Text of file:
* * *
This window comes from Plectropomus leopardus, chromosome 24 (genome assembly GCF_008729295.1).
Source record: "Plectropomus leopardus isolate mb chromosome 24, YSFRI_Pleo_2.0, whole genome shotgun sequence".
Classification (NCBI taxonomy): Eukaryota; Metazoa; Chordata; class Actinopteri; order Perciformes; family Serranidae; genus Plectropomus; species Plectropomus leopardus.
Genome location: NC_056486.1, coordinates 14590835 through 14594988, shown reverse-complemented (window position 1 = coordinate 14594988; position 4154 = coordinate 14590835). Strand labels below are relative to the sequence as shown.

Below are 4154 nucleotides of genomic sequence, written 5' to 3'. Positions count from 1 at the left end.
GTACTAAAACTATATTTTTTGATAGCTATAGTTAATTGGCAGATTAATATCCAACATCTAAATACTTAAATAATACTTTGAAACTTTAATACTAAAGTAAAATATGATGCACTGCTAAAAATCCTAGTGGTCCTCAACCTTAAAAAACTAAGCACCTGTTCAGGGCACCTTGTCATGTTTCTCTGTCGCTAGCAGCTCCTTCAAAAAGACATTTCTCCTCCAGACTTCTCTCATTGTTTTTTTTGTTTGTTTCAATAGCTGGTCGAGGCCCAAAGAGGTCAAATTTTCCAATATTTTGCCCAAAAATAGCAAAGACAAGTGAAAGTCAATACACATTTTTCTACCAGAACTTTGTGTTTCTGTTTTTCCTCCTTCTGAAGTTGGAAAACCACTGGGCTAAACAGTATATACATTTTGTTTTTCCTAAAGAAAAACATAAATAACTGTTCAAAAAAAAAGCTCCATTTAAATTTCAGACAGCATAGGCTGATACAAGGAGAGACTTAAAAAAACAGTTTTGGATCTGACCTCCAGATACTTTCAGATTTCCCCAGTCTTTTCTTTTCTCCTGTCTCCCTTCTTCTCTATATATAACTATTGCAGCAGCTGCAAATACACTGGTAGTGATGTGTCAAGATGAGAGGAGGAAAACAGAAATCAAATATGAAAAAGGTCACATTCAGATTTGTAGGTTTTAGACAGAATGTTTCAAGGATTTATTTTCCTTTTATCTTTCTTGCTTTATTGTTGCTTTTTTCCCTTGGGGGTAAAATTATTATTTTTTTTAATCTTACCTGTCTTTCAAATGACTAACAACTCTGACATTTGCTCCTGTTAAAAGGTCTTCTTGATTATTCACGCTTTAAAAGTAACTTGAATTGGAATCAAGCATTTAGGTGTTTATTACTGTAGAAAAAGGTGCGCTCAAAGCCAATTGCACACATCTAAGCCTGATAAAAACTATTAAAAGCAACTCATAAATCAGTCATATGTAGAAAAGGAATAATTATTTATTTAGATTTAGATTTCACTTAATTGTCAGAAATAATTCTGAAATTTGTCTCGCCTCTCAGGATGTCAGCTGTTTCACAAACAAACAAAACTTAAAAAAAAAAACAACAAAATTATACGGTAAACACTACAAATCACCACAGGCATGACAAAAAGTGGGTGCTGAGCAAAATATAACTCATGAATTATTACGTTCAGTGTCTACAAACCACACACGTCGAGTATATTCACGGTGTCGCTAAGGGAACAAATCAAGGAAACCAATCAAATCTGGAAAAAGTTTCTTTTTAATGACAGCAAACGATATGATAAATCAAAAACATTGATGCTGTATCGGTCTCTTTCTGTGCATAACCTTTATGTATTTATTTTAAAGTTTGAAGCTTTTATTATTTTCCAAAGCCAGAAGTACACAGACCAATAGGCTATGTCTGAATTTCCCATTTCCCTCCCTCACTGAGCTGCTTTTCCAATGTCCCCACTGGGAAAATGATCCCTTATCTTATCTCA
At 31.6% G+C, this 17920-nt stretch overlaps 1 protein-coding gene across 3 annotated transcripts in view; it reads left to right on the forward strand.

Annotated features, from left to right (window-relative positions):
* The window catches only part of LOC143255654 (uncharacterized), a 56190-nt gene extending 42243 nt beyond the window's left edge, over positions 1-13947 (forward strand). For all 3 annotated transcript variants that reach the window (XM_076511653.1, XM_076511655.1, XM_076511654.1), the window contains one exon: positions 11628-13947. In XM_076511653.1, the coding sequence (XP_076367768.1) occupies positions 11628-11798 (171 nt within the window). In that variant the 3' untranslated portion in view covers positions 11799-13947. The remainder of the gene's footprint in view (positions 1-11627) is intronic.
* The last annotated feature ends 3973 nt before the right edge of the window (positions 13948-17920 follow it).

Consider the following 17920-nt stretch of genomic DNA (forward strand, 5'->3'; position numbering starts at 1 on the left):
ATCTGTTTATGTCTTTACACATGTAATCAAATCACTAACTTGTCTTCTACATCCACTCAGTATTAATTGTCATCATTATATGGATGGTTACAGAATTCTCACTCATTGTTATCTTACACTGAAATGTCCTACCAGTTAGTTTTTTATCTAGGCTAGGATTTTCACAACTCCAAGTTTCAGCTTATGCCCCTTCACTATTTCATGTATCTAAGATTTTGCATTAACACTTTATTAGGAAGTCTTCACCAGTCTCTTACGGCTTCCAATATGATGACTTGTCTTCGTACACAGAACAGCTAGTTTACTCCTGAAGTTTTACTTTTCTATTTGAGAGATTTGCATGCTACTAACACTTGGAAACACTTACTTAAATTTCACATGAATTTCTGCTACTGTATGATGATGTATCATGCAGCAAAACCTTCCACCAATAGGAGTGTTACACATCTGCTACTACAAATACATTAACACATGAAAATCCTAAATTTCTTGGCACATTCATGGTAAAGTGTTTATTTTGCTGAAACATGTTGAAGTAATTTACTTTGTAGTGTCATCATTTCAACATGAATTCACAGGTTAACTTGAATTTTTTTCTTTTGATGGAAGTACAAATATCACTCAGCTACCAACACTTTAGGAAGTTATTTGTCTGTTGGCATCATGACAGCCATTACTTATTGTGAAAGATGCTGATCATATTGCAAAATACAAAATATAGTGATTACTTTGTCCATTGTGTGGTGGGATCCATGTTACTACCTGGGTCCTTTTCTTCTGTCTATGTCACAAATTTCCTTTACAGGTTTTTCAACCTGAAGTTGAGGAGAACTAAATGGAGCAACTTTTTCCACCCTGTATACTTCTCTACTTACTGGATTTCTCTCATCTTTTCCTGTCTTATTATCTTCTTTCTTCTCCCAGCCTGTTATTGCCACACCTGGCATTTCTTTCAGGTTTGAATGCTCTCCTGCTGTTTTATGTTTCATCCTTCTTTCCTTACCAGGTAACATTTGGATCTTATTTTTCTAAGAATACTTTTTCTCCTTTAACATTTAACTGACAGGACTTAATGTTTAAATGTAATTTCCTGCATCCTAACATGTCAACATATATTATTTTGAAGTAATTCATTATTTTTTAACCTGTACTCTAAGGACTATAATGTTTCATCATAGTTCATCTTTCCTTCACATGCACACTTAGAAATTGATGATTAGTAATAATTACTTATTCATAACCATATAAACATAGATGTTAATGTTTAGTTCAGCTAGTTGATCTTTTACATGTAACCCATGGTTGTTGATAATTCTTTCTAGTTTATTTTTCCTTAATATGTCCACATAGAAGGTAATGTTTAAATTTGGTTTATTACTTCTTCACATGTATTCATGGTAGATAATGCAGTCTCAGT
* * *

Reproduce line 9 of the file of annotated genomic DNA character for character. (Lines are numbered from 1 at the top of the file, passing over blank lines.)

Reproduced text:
* The window catches only part of LOC143255654 (uncharacterized), a 56190-nt gene extending 42243 nt beyond the window's left edge, over positions 1-13947 (forward strand). For all 3 annotated transcript variants that reach the window (XM_076511653.1, XM_076511655.1, XM_076511654.1), the window contains one exon: positions 11628-13947. In XM_076511653.1, the coding sequence (XP_076367768.1) occupies positions 11628-11798 (171 nt within the window). In that variant the 3' untranslated portion in view covers positions 11799-13947. The remainder of the gene's footprint in view (positions 1-11627) is intronic.